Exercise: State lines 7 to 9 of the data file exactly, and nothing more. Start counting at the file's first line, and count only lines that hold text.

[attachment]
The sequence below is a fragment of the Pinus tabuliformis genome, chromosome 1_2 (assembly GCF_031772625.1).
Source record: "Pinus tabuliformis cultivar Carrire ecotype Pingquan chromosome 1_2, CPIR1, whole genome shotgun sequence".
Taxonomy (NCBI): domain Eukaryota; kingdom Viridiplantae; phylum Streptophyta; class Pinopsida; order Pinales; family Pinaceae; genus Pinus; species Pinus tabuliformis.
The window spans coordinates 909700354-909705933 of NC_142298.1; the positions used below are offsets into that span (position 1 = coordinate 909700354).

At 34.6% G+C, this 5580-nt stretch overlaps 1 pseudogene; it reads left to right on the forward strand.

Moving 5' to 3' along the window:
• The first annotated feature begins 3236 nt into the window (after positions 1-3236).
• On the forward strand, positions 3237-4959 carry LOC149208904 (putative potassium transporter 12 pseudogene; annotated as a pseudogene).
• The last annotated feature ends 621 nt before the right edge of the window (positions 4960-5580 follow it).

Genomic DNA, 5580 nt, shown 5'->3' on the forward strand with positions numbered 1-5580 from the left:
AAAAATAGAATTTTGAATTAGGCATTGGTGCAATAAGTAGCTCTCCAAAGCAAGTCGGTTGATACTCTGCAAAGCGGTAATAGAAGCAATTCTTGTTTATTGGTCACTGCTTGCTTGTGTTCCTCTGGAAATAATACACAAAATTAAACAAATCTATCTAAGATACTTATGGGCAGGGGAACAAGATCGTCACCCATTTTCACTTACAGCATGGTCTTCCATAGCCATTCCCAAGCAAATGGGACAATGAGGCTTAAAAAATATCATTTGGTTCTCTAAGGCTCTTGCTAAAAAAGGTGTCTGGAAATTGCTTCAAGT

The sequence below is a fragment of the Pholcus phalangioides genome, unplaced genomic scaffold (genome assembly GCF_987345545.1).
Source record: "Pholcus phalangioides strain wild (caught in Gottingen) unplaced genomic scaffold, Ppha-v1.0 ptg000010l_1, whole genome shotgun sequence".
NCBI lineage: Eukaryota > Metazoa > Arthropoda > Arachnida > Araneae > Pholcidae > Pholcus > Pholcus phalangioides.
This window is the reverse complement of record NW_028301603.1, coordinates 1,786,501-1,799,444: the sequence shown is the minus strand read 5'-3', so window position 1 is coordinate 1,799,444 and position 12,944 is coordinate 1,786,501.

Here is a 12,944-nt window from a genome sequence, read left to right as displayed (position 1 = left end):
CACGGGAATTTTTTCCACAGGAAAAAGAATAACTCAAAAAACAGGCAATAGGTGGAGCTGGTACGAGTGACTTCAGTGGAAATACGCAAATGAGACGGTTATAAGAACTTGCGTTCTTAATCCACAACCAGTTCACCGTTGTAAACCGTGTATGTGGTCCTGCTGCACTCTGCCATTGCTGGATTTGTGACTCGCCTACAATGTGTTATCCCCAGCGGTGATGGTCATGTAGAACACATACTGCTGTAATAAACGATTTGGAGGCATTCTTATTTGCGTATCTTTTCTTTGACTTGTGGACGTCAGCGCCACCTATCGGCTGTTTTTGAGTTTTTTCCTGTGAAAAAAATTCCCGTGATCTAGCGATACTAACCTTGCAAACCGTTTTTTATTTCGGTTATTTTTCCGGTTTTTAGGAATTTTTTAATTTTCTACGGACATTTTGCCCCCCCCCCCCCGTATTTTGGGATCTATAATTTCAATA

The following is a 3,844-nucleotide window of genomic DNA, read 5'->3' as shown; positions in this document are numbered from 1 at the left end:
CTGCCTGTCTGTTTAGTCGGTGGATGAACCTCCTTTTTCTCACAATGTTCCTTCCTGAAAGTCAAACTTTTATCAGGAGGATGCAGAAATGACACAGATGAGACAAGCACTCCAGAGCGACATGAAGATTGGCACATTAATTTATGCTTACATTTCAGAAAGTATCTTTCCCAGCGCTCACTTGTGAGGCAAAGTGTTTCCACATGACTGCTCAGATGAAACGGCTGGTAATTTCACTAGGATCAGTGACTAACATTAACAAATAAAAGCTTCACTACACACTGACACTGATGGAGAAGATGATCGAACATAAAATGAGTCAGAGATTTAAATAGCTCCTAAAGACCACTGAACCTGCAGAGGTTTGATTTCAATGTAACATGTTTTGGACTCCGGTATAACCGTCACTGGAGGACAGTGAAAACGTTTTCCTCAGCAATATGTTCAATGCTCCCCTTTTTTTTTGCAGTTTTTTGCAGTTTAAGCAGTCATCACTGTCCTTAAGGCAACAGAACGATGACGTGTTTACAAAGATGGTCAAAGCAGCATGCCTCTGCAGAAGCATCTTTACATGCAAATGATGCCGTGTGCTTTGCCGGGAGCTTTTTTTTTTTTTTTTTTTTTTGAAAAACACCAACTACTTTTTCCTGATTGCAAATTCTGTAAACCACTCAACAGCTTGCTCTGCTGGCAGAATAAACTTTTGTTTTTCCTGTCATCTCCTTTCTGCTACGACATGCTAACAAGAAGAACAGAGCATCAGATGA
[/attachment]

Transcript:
• The first annotated feature begins 3236 nt into the window (after positions 1-3236).
• On the forward strand, positions 3237-4959 carry LOC149208904 (putative potassium transporter 12 pseudogene; annotated as a pseudogene).
• The last annotated feature ends 621 nt before the right edge of the window (positions 4960-5580 follow it).